# Unitary evolution while rapid change of potential?

• A
Imagine potential well which in t=0 switches to a different potential well (instantly), like in the picture below.
So in negative times the wavefunction density should tend to be localized in the first well, in positive times to be localized in the second well.

https://dl.dropboxusercontent.com/u/12405967/ehr.jpg [Broken]

The question is what is density evolution of transition between these two wells?
Shouldn't unitary evolution be time-symmetric, so that the density prepares to the switch before it actually happens?

Last edited by a moderator:

vanhees71
Gold Member
Why should it be time symmetric? The formal solution of the time-evolution equation (here for the time evolution operator for the Schrödinger picture)
$$\hat{U}(t)=T_c \exp \left [-\mathrm{i} \int_0^t \mathrm{d} t' \hat{H}(t') \right],$$
which is not time-symmetric at all (##T_c## is the time-ordering operator, which orders operator products at different times such that they are ordered from right to left in terms of time arguments).

So try to perform the propagator you have written from -infinity to 0 (forward) and from +infinity to 0 (backward), you will get different answers.
Think about Feynman path integrals, it is time-symmetric.

The simulation from the picture above comes from (normalized) euclidean path integrals: (diffusion) assuming Boltzmann distribution among paths (fig. 5.1 here), which is time-symmetric diffusion (so called Bernstein process).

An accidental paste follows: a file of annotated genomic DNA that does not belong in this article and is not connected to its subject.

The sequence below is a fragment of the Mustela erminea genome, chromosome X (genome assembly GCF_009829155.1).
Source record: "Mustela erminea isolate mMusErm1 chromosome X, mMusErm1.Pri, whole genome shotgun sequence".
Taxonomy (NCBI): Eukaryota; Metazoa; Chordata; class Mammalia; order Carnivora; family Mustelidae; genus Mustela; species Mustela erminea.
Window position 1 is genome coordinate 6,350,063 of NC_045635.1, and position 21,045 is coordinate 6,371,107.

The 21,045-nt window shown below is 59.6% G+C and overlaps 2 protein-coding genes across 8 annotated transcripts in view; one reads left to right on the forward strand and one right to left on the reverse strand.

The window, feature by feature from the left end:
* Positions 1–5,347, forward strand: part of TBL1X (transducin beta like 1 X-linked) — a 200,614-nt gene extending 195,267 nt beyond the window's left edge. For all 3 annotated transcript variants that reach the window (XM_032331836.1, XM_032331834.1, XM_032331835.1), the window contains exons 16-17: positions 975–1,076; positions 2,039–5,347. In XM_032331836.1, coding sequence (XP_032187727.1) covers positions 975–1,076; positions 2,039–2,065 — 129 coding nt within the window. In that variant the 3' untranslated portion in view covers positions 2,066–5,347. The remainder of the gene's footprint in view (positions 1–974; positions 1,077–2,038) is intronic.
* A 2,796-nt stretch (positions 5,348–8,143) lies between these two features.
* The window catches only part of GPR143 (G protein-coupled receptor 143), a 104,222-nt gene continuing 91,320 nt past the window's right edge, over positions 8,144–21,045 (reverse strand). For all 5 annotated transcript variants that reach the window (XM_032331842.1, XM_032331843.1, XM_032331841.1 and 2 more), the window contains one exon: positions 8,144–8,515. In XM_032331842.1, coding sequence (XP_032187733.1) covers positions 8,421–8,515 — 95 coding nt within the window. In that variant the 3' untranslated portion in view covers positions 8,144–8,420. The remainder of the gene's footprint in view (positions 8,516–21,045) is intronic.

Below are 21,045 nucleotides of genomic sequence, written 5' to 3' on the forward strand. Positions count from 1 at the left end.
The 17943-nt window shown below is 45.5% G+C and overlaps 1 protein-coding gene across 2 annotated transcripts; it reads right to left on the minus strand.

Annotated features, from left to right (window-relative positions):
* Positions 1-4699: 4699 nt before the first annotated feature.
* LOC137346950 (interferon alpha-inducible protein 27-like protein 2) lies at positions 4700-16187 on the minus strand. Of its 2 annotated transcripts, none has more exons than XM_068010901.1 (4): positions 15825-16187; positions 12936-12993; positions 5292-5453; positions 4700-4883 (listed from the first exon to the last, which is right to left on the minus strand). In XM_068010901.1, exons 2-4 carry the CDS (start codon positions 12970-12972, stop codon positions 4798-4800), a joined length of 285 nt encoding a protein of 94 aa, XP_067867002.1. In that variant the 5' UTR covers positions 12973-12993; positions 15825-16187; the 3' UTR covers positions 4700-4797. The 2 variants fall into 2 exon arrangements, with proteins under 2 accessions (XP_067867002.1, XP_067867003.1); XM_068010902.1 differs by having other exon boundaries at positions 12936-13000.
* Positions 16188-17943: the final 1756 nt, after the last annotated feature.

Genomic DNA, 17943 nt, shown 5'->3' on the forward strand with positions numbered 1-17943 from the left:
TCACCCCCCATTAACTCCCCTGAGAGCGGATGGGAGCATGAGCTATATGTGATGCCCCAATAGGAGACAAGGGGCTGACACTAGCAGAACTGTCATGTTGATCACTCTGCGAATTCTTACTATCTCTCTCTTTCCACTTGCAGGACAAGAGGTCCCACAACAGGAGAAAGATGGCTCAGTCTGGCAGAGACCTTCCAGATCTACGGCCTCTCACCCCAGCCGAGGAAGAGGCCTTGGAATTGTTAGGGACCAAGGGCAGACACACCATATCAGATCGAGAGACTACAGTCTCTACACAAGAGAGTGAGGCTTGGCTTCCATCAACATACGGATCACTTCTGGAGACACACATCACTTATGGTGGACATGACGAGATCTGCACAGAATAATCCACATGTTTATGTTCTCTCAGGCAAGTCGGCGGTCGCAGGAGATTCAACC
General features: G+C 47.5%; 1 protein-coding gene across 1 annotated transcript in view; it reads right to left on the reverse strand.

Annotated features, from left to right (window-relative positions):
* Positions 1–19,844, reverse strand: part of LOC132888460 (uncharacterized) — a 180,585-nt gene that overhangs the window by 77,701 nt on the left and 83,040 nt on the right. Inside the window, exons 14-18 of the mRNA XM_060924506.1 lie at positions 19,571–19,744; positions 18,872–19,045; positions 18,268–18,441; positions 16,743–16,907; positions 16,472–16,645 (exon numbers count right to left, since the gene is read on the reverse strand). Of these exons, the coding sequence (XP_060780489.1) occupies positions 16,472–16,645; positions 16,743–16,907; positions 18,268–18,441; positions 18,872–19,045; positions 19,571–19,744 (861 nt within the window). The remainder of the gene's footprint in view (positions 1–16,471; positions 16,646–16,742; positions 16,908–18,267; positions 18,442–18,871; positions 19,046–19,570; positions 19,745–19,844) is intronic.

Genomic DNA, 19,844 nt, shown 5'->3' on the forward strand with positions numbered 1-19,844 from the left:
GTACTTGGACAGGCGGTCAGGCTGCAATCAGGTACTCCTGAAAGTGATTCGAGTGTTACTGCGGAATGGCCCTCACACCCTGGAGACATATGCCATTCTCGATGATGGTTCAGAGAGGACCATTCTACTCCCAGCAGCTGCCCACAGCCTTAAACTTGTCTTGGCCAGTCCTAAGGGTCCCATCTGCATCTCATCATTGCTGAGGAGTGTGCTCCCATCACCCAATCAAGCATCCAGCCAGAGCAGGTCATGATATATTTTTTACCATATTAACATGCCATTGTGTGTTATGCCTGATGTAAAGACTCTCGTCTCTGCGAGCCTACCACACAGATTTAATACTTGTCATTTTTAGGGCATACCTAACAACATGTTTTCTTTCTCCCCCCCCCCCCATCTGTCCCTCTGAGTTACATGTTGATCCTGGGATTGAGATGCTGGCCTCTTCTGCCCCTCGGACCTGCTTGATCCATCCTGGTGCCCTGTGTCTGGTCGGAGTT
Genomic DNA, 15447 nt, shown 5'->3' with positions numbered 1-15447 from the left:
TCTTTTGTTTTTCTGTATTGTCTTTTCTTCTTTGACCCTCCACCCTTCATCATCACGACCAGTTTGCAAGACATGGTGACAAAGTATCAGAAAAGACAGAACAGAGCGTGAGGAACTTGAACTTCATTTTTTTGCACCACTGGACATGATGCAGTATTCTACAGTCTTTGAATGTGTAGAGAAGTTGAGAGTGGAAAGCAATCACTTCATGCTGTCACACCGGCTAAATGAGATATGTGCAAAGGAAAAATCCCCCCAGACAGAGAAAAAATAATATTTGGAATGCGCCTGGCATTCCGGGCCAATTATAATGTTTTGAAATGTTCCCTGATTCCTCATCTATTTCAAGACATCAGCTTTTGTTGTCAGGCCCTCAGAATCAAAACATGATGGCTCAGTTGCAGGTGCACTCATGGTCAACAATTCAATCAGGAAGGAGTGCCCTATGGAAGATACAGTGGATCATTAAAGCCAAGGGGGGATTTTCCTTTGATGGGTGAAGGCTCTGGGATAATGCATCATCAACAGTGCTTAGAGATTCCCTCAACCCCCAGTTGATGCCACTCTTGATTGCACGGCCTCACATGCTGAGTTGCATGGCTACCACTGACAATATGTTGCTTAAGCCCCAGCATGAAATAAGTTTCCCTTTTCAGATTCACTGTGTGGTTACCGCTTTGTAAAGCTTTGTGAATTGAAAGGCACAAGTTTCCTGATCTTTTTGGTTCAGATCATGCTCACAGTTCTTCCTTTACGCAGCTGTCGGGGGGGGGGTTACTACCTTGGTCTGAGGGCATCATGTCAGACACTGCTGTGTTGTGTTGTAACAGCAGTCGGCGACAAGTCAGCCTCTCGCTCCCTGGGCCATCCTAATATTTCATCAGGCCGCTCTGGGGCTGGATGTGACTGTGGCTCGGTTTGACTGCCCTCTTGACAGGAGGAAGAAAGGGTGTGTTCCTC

What is funny about it is that Ehrenfest equations lead to 2nd Newton law with opposite sign here: to prepare for the switch, the packet needs to first accelerate uphill, then decelerate downhill.

vanhees71
Gold Member
quantum theory is, however, by construction not acausal. So your claim cannot be right.

Hmm, the wavefunction may evolve as per Vanhees71 equation, but what about the conjugate? Don't we require both?

Indeed, at least from the point of view of euclidean path integrals,
rho(t,x) = < phi(t,x) | psi(t,x) >
where phi is a result of propagator from -infinity to t forward, psi from +infinity to t backward.
Usually phi=psi, unless for example a rapid change of potential like above.

Another example of phi != psi is conductance on a torus by assuming a gradient of potential: trajectories prefer circulation in a fixed direction (https://dl.dropboxusercontent.com/u/12405967/conductance.nb [Broken]).

Last edited by a moderator:
vanhees71